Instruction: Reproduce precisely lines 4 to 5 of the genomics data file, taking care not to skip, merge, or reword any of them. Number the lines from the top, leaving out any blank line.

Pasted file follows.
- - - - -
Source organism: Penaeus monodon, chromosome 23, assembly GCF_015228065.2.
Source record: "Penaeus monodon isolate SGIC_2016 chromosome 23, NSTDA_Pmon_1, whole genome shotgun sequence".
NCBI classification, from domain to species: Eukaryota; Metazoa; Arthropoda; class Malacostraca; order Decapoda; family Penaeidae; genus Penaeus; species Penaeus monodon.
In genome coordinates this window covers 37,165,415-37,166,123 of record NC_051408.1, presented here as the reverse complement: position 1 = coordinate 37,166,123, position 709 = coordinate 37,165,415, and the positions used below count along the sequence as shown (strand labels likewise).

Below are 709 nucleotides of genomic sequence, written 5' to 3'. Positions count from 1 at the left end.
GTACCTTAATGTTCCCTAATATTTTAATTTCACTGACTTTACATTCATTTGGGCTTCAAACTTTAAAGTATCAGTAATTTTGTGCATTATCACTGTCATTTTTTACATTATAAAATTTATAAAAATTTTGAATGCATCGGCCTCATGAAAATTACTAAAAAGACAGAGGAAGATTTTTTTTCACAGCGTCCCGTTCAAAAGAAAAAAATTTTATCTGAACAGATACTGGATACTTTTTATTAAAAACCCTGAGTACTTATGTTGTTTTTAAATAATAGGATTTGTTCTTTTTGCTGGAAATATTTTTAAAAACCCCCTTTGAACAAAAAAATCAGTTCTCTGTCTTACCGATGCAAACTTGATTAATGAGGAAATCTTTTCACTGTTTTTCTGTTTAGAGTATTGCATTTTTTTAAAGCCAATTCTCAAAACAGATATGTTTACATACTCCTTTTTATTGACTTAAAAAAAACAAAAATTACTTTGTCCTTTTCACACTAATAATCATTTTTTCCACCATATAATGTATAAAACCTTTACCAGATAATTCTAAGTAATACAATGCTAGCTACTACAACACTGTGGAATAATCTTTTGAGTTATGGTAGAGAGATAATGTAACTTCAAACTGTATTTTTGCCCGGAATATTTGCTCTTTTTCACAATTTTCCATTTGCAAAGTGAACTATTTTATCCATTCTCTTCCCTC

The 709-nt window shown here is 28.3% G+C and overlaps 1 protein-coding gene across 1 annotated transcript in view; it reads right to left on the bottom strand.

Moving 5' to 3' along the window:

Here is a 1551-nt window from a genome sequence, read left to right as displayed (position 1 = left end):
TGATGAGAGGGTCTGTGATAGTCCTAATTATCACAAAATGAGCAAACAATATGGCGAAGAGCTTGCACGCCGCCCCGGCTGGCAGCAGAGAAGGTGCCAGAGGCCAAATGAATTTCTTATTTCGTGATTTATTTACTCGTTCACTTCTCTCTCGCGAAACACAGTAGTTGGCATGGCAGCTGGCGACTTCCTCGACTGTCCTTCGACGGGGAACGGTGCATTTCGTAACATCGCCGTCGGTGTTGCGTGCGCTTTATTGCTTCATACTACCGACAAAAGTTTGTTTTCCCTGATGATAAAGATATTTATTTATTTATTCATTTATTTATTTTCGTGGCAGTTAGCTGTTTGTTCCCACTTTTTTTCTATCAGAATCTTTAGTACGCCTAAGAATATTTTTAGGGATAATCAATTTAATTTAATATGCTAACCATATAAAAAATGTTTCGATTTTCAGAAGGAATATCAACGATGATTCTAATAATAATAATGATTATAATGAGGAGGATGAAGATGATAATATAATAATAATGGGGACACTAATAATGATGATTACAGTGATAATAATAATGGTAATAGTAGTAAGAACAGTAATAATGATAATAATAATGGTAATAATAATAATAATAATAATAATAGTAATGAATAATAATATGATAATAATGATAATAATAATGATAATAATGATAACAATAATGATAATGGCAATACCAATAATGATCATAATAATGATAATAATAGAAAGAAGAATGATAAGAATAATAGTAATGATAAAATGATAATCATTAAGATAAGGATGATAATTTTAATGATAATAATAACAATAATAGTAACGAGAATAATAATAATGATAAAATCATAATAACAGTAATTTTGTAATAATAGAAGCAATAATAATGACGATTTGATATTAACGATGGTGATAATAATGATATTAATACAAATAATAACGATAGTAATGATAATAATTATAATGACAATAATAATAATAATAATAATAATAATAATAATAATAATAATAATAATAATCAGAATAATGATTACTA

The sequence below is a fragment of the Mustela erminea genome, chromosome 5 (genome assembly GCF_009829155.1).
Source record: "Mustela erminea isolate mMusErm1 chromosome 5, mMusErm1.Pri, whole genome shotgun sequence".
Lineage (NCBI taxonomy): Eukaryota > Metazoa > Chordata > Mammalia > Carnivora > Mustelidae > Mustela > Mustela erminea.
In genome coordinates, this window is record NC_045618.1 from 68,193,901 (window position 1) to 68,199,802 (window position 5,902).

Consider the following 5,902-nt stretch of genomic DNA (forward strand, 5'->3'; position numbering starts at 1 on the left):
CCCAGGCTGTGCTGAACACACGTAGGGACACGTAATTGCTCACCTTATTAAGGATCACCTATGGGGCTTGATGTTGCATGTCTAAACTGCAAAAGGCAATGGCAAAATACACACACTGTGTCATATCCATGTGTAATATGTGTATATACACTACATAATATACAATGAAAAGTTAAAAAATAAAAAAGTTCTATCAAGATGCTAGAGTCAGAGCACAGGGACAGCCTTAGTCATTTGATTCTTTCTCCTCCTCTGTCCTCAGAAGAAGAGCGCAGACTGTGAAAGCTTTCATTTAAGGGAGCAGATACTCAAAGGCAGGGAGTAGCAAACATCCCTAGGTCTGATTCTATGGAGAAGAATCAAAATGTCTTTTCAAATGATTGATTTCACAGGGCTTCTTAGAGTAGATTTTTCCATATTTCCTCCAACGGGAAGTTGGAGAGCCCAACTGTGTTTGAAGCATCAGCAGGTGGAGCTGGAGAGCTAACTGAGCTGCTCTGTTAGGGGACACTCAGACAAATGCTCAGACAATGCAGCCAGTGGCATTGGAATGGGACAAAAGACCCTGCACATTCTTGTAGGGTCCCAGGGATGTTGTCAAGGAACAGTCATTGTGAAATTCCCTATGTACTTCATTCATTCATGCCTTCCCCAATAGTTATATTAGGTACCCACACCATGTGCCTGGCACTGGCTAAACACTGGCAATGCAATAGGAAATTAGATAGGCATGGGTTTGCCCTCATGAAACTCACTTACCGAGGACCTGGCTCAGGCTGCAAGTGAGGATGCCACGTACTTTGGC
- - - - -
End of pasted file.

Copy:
In genome coordinates this window covers 37,165,415-37,166,123 of record NC_051408.1, presented here as the reverse complement: position 1 = coordinate 37,166,123, position 709 = coordinate 37,165,415, and the positions used below count along the sequence as shown (strand labels likewise).

Below are 709 nucleotides of genomic sequence, written 5' to 3'. Positions count from 1 at the left end.